Copyright is a dynamic and evolving area of law. Believe it or not, until fairly recently, the subject was considered rather boring and arcane. Electronic technology and the internet have changed everything. Learning about Copyright Law can be frustrating, because so many of the issues don't have a clear black & white answer. However, I believe that is actually a good thing, because it allows courts to weigh the specifics of each case without forcing the outcome.
The University of Texas System "Crash Course in Copyright" is a helpful resource for learning the basics of copyright law.
For BYU faculty and students, the Copyright Licensing Office (CLO) is a valuable resource, with information about the fundamentals of fair use, instructions and resources for obtaining permission, links to campus policies, and their own tutorial.
Search the Law Library catalog for resources with "Copyright" as a subject heading. The Library of Congress Call Number range for Copyrights, Patents & Trademarks is KF 2971-2980 (click and enter a call number to browse the catalog).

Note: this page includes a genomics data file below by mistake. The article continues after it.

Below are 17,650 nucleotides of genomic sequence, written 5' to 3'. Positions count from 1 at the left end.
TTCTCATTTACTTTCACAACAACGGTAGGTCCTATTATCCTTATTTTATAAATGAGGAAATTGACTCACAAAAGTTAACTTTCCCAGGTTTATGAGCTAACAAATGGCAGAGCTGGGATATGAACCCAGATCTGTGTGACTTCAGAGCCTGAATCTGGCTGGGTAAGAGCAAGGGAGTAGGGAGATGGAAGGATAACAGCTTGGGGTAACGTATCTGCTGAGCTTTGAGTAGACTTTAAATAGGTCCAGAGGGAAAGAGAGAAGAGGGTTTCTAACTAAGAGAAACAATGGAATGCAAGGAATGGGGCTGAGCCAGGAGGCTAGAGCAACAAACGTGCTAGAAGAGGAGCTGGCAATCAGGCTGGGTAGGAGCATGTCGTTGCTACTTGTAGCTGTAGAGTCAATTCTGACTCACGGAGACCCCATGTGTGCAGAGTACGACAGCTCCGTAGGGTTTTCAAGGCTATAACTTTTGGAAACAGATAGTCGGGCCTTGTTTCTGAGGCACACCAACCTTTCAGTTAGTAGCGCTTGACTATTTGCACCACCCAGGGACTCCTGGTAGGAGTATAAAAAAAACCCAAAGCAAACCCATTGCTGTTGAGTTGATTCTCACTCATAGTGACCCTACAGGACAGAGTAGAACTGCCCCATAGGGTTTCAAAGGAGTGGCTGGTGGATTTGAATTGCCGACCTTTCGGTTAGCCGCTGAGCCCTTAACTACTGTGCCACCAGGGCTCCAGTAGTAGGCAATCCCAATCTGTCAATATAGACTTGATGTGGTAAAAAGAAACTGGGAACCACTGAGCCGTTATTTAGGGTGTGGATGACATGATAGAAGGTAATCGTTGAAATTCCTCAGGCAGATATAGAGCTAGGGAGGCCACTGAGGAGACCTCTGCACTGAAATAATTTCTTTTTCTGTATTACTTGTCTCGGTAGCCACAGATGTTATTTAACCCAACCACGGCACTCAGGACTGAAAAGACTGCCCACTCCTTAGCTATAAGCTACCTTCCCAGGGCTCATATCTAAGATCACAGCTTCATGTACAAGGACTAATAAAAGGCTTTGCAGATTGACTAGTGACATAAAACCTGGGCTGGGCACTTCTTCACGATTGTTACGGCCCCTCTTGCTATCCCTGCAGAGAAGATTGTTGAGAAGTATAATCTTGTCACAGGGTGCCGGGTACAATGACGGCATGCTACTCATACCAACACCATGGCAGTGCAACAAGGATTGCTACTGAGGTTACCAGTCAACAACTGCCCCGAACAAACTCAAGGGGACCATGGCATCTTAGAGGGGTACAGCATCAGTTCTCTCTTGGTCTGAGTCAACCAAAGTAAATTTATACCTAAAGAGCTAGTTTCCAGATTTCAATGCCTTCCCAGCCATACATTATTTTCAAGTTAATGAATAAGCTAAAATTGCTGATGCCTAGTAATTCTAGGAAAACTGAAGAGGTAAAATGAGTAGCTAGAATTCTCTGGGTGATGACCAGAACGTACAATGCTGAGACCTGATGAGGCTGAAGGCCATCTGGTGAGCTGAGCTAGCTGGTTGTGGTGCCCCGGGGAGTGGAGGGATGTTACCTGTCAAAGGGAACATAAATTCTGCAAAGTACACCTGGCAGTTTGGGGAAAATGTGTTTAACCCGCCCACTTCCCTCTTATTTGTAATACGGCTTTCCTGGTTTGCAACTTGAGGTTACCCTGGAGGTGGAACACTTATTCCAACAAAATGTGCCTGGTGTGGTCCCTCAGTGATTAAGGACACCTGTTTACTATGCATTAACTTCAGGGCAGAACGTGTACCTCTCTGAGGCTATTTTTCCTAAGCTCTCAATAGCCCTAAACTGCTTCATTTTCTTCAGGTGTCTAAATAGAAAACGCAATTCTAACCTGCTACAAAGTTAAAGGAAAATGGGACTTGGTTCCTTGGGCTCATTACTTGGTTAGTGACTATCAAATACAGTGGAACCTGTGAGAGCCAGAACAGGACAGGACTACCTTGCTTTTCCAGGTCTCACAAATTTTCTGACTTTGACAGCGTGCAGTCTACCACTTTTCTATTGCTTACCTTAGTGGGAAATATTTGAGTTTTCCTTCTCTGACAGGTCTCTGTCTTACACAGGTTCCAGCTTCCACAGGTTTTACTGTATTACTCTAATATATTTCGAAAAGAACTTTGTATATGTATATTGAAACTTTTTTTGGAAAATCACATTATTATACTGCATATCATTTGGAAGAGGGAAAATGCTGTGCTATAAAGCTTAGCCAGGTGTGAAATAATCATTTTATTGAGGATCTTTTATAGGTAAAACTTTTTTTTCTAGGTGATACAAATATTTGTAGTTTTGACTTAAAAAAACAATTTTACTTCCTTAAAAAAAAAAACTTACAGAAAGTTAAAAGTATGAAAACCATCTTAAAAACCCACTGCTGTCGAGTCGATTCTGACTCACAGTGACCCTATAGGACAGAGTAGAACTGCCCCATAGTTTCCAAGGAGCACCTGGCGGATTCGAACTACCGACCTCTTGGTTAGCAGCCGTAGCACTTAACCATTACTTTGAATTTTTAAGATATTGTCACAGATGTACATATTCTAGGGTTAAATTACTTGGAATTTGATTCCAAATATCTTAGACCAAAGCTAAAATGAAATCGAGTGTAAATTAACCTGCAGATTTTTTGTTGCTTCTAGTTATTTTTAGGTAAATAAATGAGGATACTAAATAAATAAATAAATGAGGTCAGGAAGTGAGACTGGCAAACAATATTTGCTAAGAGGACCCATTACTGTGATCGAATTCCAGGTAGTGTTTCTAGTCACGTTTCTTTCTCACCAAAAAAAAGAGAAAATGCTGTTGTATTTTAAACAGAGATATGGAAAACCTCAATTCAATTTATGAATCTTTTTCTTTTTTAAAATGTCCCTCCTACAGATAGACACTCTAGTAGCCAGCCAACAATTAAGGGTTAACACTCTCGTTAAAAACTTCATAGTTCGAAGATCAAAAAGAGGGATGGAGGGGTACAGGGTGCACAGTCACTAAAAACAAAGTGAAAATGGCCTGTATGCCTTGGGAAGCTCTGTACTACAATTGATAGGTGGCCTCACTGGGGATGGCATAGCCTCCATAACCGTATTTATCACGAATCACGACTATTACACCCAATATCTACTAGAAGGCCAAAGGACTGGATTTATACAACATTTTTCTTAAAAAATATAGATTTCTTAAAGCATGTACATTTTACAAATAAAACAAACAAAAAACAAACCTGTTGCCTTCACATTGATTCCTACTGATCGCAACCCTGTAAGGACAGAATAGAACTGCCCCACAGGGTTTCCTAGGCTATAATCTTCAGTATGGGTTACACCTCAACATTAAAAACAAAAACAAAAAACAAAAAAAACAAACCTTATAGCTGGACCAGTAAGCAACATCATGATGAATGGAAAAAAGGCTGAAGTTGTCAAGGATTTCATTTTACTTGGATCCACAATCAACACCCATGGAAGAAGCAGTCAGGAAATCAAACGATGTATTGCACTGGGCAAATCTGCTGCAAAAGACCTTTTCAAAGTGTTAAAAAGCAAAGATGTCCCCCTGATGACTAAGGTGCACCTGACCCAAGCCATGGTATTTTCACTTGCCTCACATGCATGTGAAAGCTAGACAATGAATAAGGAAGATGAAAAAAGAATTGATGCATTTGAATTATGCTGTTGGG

These are resources to which the Hunter Law Library or the Harold B. Lee Library has purchased a subscription. Most subscription licenses require off-campus access to be limited to a specific user group. Patrons without a BYU NetID are welcome to use these resources by visiting the library premises.
The Bureau of National Affairs reports on general, political and legal news from Congress, federal agencies and the courts.
Copyright Resources from the BNA Intellectual Property Library:
BRIGHAM YOUNG UNIVERSITY
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